Architecture firm Snøhetta, who has offices in both Oslo and New York, was invited to the island of Hudøy to reconstruct the old wooden cabin so that it could used by some of the 1,300 children that visit during the summer holiday season.
Rather than designing an all-new building, the team wanted to work with the old structure and adapt it to suit its new function.
"The house was about to be torn down. Only the framework and the old doors were left when we stopped them," said project architect Carsten Løddesøl, whose firm recently also completed an entrance pavilion to the memorial museum at the World Trade Centre site in New York.
The old boathouse belonged to Hudøy Feriekoloni, the organisation that organises the annual summer camps. Run by the charitable foundation known as Church City Mission, the camps offer outdoor activities for children between the ages of seven and 13, on an island that has been without permanent residents since 1985.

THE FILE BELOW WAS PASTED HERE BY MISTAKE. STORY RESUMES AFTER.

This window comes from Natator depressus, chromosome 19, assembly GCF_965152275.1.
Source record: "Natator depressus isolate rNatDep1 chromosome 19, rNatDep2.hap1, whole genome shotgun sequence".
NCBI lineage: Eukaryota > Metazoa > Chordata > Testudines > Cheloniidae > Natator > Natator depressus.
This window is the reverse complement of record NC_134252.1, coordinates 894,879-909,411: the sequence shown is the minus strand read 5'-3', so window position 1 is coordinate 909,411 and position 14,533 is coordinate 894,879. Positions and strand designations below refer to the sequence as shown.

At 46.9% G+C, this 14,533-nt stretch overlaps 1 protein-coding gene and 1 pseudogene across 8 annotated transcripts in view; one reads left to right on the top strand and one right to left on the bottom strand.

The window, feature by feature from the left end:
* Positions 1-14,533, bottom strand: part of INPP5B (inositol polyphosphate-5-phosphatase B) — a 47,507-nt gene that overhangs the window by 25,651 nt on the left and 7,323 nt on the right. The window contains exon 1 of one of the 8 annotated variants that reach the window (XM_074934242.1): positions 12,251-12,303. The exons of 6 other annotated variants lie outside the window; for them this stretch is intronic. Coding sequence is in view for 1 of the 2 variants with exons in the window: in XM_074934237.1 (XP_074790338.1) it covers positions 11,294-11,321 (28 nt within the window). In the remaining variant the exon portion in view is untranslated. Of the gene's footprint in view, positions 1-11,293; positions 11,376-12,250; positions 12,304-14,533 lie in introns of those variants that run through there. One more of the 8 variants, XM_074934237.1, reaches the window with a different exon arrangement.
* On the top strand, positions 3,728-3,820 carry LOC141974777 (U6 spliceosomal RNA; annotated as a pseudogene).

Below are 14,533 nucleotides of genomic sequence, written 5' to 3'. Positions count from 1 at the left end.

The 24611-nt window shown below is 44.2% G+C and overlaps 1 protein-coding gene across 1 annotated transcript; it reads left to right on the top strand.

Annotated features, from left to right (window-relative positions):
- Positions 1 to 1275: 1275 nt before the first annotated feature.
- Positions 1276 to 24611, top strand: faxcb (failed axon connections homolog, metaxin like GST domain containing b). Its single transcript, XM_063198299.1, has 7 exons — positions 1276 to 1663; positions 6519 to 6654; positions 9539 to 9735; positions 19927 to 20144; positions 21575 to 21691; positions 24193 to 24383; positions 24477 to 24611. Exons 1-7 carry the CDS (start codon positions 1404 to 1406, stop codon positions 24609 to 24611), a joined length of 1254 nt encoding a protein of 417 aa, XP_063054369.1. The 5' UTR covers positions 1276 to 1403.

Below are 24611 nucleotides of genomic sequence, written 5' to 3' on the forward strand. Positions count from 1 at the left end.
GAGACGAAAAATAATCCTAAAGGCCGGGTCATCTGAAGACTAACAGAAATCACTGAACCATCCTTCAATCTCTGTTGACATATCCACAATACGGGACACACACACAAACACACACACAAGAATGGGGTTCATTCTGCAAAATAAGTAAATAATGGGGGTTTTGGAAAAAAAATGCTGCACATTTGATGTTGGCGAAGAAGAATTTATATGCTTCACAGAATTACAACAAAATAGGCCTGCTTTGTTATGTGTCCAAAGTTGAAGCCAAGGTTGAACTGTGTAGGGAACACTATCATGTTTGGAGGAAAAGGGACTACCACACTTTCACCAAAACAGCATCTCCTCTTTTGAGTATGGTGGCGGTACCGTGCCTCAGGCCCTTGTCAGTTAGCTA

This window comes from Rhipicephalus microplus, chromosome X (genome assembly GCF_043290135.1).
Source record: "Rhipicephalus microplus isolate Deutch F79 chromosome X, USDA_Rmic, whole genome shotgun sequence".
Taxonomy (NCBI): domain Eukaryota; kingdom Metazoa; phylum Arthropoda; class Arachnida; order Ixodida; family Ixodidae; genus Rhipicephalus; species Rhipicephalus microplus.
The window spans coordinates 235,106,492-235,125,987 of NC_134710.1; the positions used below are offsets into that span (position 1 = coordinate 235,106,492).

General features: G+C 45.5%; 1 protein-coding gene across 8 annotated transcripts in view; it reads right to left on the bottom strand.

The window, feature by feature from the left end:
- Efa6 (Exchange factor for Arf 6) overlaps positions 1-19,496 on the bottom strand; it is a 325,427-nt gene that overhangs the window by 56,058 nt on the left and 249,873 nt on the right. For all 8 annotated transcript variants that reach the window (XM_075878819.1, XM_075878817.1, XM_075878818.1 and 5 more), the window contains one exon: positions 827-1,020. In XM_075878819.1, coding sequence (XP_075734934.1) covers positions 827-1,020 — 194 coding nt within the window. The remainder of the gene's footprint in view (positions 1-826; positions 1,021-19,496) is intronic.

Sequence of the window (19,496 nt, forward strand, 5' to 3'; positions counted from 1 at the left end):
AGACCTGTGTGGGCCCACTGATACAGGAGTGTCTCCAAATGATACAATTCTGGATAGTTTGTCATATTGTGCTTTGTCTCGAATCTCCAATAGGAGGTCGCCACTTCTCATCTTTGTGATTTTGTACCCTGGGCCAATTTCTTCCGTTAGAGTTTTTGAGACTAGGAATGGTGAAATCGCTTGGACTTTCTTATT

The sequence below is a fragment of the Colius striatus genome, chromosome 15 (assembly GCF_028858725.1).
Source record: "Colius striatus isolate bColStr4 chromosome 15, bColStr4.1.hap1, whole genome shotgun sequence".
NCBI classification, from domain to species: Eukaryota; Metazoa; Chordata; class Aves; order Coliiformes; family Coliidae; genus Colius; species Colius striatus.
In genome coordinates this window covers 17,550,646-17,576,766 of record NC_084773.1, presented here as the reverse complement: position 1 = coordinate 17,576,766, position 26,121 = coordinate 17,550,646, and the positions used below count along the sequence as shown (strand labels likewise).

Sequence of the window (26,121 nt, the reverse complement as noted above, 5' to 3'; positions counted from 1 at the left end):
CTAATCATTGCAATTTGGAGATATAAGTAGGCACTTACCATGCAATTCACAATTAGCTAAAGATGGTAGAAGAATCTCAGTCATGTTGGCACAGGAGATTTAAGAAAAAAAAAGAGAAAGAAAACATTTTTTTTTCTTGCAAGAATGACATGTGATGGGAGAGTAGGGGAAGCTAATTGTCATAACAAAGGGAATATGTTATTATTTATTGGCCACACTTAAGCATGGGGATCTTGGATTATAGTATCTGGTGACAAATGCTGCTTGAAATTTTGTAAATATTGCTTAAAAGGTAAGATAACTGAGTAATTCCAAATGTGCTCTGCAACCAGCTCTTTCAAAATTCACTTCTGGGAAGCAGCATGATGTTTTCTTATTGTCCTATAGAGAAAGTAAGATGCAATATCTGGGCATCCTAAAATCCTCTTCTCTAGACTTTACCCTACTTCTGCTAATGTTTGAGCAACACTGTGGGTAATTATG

The renovated boathouse will be used as a sleeping space and social area, so Snøhetta designed a louvred facade that would allow natural light to filter gently in to the interior.
Corrugated polycarbonate sheets create a waterproof layer around the exterior. Around this, the team installed wooden boards that sit at a 45-degree angle to the wall, creating a degree of privacy for occupants.
"The panelling is placed so that the building opens up for the morning sun, then closes and creates shadow at noon and the hottest part of the day, then opens up for the sunset again," Løddesøl told Dezeen.
The cabin's original doors were repaired and reinstalled on the front and rear facades. The first provides a simple entrance, while the second leads out to a wooden jetty over the water.
"The doors were kept as original as possible," added the architect.
Inside the structure, a climbing frame of wooden columns and colourful shelving can be used as bunk beds and storage areas. A ladder leads up to a mezzanine loft, offering a vantage point across the room.